Steve Hawkins

In Houston, TX, a car that blows cool air at its passengers is a requirement for enduring the stifling heat and humidity that often accompanies summer drives.  Unfortunately, my Pantera’s ventilation only occurs with it’s windows down as my car’s blower motor hasn’t worked since I bought the car.  At first, I was optimistic it was a simple electrical gremlin; however, my due diligence investigation enlightened me that the blower motor was bad.  With summer having arrived and my strong desire to participate in the Space City Pantera’s summer schedule, I knew that I could no longer procrastinate on this project.  For the benefit of others who may be in a similar predicament, I have chronicled my repair. 

Dash Removal

I began by removing my early two pod dash.  Having been through this exercise before, I extract it in about  30-45 minutes.  Dash mounting screws lie behind the glove box, tachometer and speedometer.  Remove all three items to access these screws. The rest of the Dash mounting screws are easily accessible on the bottom of the dash.  There are plastic spacers between the chassis and the dash mounting tabs where the screws are located.  These spacers may be of different thicknesses; be certain to match the spacer with it’s location for proper reassembly. It is also necessary to lower the steering column to allow the dash to come out without obstruction.


Core Removal
With the dash out, I loosened the three mounting bolts for the heater/evaporator core and moved it forward as far as possible.  I then removed three screws from the top of the squirrel cage blower housing on the passenger’s side of the car.  These screws are not visible; you have to feel around for them. (see photo)

Blower Motor Removal
The motor is held in place by a plastic clamp.  By removing the two screws located at the top and bottom of the clamp, a half moon piece of the clamp can be removed.  Next, there is a metal brace screwed to the inside ends of each squirrel cage blower housing.  By removing one of these screws the passenger's side blower housing can be removed (this takes careful maneuvering of the housing, wiring & hoses).  You can now disconnect the two wires going to the motor and maneuver the motor and squirrel cage blowers out.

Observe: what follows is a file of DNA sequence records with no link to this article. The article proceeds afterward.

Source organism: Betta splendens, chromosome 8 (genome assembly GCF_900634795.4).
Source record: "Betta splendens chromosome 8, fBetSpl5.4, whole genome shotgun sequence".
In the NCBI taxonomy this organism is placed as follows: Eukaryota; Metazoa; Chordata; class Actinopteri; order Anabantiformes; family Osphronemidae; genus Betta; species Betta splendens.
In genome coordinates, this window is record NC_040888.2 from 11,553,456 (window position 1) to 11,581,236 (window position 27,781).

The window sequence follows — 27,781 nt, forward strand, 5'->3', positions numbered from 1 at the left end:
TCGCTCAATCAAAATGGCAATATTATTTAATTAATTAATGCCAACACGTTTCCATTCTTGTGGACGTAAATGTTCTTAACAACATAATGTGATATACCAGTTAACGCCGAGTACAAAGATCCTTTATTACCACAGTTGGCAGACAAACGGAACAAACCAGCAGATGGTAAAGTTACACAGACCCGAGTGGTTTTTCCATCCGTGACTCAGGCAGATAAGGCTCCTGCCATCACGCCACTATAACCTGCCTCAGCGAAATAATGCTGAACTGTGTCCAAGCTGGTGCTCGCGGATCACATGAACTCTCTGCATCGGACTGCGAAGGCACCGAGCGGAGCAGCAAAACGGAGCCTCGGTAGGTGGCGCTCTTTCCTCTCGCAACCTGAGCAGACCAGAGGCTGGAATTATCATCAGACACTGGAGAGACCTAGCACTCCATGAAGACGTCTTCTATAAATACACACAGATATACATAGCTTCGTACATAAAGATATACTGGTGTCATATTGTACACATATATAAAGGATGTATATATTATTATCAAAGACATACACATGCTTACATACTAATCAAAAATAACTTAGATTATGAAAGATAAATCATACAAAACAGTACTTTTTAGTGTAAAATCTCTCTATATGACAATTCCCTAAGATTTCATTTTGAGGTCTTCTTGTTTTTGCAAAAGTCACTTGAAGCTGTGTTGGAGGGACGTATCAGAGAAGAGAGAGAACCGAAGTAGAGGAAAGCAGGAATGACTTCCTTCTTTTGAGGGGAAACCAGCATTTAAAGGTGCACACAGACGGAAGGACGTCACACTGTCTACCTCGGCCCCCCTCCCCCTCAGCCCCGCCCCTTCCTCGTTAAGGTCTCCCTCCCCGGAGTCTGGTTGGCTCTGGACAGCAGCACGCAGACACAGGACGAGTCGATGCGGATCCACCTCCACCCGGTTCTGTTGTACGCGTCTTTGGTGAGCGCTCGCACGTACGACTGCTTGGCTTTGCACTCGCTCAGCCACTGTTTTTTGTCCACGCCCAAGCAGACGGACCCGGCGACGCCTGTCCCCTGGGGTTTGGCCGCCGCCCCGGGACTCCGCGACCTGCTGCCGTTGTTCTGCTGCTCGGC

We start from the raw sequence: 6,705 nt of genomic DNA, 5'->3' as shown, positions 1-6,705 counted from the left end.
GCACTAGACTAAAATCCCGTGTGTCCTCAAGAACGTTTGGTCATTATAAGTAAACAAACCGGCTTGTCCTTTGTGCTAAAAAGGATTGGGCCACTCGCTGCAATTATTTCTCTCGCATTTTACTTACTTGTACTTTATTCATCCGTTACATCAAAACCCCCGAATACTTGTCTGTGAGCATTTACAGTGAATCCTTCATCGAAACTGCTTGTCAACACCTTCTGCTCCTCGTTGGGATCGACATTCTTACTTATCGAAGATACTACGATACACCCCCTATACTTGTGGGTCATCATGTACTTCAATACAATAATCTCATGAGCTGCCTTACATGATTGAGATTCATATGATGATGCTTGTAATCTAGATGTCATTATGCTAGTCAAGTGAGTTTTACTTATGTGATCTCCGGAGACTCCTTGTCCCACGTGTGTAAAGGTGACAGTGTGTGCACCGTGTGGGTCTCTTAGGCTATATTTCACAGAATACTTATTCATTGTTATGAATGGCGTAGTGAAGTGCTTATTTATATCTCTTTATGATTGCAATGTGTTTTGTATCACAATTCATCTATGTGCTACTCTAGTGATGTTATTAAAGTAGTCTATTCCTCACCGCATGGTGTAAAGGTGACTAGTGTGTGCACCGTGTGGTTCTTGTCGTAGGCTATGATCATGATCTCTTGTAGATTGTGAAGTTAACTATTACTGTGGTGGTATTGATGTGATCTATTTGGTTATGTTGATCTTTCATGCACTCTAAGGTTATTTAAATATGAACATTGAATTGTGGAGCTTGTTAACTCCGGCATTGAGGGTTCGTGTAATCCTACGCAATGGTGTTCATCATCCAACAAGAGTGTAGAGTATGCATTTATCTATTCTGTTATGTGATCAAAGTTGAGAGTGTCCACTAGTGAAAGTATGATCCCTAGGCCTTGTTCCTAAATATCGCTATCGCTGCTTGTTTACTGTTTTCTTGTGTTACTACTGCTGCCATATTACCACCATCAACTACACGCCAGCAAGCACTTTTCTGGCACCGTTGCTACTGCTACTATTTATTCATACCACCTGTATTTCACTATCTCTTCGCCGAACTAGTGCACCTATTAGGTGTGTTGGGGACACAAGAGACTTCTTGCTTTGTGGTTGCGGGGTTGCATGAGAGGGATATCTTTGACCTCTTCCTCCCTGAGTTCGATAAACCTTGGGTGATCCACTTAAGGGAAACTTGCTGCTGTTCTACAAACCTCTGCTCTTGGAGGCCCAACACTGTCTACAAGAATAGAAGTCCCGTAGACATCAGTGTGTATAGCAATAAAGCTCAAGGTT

New Blower Motor
I replaced my motor with a Frigette 209-101, PM397 which I found locally for $46.  This is a 3 speed motor with 3 windings for the different speeds, no resistor is needed.  I used a 3 speed switch that I found locally at a Custom Van shop in place of the stock two speed switch.

Installation of Motor and Dash
To install the blower motor, simply reverse the removal procedure.
After the blower motor and evaporator are bolted back up you can proceed to wiring things back up.   I replaced my gauge panel rheostat with a new 3 speed switch to control the fan motor.  It was necessary to extend the existing motor wires that connect to the switch about six inches. 
The power supply wire to the old switch will reach the new switch location.  The new switch has an auxiliary contact that I used for the blower light that is on the odometer face.  When the blower is energized, the blower light visible on the odometer face will come on just as before. 
Before you put the dash back in place, it is prudent to test the blower for any interference or rubbing when the fans rotate.  The squirrel cage fans and motor may need to be adjusted to keep it from rubbing the fan housing.
All that is left is to reinstall the dash and steering column.  Take your time, be patient, and don’t force things.  Be methodical and reverse the removal procedures.  The entire project took me approximately 8 hours spread over a couple of days.
Your dash will not only fit in place nicely, but a quieter motor will blow refreshing air at you while you cruise in your Pantera! 
Summer, eh – Bring it on!